George Joffe on Seif al-Qadhafi's annointment

George Joffe, on Seif al-Qadhafi's comeback in Libya, in the ARB:

On October 6, 2009, Colonel Qadhafi, while attending a commemoration for the Union of Free Officers (the movement that planned and executed the 1969 revolution), called on Libyans to create a formal position for his 37 year old son so that he could properly serve them.  The next day, the Libyan Socialist Popular Leadership, a body that brings together heads of tribes and social institutions, proposed that he should become coordinator of its organizing committee, a position that made Saif al-Islam the second most powerful person in the Libyan hierarchy after his father.  His appointment was confirmed ten days later.

The significance of this appointment cannot be overstated.  It is, in effect, the formal endorsement of Colonel Qadhafi’s second son as his successor through a process of republican dynasticism, thus ending the speculation of recent years over how the succession process in Libya is to be managed.  Yet it is also a mechanism by which Saif al-Islam has been domesticated within the current Libyan political system, despite all his ambitions to reform it profoundly.  It remains to be seen how compromised his reform agenda might be in consequence.  It is also not clear whether Saif al-Islam has built up all the informal alliances within the power structure, the security forces, and the tribes that will be necessary if he is to preserve the freedom of action he will undoubtedly need to counter pressure from regime radicals (and possibly his brothers too) to displace him.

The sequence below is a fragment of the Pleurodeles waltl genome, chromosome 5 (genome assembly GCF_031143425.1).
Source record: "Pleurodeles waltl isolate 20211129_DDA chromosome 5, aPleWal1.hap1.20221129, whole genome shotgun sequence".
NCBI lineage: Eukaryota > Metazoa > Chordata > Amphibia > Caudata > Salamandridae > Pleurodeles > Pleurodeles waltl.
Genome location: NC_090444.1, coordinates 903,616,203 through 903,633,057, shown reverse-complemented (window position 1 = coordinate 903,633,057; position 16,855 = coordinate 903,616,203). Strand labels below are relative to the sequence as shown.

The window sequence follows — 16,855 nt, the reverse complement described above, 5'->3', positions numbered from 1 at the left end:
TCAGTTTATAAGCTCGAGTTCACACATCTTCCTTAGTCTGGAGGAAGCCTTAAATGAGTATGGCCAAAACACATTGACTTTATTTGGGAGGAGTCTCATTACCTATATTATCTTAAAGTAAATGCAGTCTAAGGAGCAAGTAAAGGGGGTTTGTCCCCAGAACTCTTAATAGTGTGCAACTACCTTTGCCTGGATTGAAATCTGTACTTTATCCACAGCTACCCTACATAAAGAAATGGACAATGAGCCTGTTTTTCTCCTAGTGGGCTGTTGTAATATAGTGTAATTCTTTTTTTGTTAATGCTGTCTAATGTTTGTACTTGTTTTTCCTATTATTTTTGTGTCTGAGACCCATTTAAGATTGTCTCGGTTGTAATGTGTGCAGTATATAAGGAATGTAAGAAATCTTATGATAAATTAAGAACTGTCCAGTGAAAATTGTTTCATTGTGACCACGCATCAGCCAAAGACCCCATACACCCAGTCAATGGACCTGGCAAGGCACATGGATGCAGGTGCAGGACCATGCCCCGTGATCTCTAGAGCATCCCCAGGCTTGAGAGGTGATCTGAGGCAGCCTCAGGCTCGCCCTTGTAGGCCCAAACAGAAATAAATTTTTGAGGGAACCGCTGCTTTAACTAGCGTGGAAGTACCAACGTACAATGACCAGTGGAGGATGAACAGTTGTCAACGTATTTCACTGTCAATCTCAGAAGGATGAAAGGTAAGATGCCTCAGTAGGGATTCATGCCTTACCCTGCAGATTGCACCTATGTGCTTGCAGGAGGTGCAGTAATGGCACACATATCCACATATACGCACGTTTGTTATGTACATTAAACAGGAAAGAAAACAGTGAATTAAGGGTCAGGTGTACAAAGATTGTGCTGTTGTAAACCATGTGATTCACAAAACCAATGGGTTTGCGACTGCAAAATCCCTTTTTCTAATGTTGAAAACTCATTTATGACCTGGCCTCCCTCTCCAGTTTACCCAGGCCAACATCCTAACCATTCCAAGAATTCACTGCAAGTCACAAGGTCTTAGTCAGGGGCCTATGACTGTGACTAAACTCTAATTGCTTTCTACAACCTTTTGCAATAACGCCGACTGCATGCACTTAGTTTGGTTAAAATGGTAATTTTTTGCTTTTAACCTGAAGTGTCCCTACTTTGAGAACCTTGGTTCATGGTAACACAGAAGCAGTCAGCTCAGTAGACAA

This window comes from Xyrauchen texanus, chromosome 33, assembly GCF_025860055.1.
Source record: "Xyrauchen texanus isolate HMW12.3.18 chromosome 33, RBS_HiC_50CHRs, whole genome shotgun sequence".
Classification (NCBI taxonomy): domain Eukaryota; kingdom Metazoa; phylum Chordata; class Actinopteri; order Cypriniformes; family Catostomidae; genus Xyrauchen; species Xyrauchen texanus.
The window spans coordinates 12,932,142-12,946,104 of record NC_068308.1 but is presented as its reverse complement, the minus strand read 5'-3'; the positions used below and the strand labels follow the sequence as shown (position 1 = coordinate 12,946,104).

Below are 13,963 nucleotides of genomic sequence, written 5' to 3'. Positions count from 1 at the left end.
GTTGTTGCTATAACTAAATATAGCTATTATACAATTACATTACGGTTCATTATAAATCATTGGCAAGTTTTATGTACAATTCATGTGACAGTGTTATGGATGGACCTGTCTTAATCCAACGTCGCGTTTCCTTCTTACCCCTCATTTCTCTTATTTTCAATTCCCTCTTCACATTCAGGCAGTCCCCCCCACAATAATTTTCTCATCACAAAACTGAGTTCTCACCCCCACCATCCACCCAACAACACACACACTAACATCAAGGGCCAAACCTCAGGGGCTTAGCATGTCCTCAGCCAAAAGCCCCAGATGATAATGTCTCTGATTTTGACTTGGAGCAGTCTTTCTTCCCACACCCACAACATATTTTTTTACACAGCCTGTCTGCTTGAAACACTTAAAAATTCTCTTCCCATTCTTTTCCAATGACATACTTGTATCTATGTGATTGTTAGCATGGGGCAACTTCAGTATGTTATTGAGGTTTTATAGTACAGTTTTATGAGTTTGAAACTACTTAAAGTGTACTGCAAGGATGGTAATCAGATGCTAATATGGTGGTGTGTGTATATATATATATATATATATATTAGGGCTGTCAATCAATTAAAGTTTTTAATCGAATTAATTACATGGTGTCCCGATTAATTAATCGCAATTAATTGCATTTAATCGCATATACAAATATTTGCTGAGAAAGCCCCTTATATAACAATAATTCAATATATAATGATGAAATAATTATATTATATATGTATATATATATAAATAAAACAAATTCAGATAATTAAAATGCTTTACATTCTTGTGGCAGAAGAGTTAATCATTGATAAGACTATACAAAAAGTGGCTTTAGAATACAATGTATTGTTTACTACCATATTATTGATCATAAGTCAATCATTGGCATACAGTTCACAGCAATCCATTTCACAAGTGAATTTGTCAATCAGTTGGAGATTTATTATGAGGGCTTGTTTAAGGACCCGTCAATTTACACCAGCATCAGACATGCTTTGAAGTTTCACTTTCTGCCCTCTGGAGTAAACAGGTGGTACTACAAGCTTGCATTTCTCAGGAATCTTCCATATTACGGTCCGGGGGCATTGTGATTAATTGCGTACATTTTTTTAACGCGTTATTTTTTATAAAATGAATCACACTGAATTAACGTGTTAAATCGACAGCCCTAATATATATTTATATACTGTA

This reminds me of the leaks of letters between Seif's brother Muatassim and the US lobbying and PR firms that I blogged about in early September, and makes me wonder: were they leaked by Seif?

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Issandr El Amrani

Issandr El Amrani is a Cairo-based writer and consultant. His reporting and commentary on the Middle East and North Africa has appeared in The Economist, London Review of Books, Financial Times, The National, The Guardian, Time and other publications. He also publishes one of the longest-running blog in the region, www.arabist.net.